Ford has had a solid start to the season with three wins, which matches Chevy’s total; but given that Chevy’s flag-bearer, Hendrick Motorsports, has but one of those, excitement is somewhat subdued – although far more than Dodge has been able to muster.
Poor performance has been reflected across all the Dodge teams to date. Other than the Daytona 500 1-2 finish, Penske Racing has been unremarkable at best. Ryan Newman has four additional top 10s, but Busch the Elder hasn’t finished in the top 10 since that February run.
And all is not well at Chip Ganassi Racing, either. Juan Pablo Montoya is on his third crew chief, plummeting fast from a high-water mark of second at Talladega. Dario Franchitti has been out of the No. 40 car due to injury, and will have to qualify on speed the rest of the season when he returns – while Reed Sorenson has not exactly set the world alight.
Bobby Labonte is soldiering on at Petty Enterprises, but what is clear is that the problems afflicting GEM – namely, a lack of overall performance – are common across the other teams serviced by Dodge.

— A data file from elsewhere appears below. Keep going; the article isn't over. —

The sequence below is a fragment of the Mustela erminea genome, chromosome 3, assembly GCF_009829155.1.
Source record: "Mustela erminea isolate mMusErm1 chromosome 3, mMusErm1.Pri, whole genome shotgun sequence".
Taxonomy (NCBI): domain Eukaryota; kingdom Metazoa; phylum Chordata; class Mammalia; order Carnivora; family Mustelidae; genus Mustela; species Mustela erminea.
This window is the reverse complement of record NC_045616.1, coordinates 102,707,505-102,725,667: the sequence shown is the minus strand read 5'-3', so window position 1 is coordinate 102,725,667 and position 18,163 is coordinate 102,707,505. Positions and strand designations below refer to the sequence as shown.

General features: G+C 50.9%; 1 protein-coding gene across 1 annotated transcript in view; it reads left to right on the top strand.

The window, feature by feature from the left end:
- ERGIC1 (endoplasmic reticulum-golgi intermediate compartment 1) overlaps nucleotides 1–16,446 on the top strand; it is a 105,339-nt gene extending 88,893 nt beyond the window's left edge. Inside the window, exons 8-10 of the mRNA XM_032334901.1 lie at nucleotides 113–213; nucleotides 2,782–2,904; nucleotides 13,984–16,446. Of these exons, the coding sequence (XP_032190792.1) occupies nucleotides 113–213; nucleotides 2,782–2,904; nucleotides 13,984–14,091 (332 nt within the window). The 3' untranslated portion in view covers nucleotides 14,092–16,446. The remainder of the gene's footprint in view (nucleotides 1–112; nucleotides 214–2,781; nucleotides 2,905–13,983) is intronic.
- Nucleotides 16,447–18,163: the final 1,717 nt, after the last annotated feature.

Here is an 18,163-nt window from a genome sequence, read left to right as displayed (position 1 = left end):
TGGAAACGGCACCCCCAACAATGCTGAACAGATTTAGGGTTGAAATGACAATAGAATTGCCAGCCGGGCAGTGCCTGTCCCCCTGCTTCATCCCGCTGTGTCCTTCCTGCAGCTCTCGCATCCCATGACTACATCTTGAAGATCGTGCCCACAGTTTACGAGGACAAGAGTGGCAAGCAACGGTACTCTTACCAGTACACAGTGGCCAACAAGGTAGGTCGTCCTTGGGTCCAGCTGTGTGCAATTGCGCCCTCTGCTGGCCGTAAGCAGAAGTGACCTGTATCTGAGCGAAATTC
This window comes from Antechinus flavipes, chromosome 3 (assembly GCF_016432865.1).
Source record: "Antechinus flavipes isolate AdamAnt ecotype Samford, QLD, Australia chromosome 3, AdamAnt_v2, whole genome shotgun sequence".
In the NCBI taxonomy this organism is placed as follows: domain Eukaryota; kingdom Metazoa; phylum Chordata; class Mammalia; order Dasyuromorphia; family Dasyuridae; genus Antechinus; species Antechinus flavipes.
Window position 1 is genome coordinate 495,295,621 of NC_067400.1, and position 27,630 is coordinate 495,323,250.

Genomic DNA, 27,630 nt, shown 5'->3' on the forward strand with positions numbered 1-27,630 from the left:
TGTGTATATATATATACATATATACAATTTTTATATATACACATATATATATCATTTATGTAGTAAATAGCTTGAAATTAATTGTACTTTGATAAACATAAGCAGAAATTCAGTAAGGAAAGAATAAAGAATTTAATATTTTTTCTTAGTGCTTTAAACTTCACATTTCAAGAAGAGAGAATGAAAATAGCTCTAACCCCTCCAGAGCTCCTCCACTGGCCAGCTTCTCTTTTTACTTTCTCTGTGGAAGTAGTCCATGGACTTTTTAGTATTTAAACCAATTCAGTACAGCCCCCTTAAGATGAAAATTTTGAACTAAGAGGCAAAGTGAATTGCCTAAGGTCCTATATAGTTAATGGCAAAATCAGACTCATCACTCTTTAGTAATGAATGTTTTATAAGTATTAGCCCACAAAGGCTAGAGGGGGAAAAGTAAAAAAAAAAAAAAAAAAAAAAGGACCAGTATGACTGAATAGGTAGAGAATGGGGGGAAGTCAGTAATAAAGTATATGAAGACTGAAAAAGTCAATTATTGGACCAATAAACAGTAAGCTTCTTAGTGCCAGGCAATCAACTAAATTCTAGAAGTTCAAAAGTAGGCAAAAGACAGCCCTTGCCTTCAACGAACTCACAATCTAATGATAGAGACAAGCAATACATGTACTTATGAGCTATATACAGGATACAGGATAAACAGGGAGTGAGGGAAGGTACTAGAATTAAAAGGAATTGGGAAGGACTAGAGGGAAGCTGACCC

It was in August 2007 that the biggest transition for GEM occurred. After years of fighting an uphill battle against the ever-increasing costs of the game – not to mention the trouble snagging sponsors – Evernham decided to sell his majority stake in the company. “I sold 80% of the company, and I will continue to own 20% of the company until George and I decide we’re not going to be partners or whatever,” Evernham said. “But basically, I have 20% ownership, and I have a five-year work agreement to stay in my position. I sit on the board. I have a voice in running the company, and I have a job in the shop.”
So, is a return to a more hands-on role in his future? “Those days are gone,” Evernham remarks. “This sport grew and I had a choice.” But regardless of what is said publicly, there has to be some effect internally when the guy whose name on the marquee essentially transitions into a part-time role. You can understand why it’s not something that GEM would broadcast; but unintended or not, Evernham’s stepping aside has to have created some kind of vacuum. When you go from the epicenter of a company to the outskirts, regardless of the talent you bring in, there has to be a knock on effect.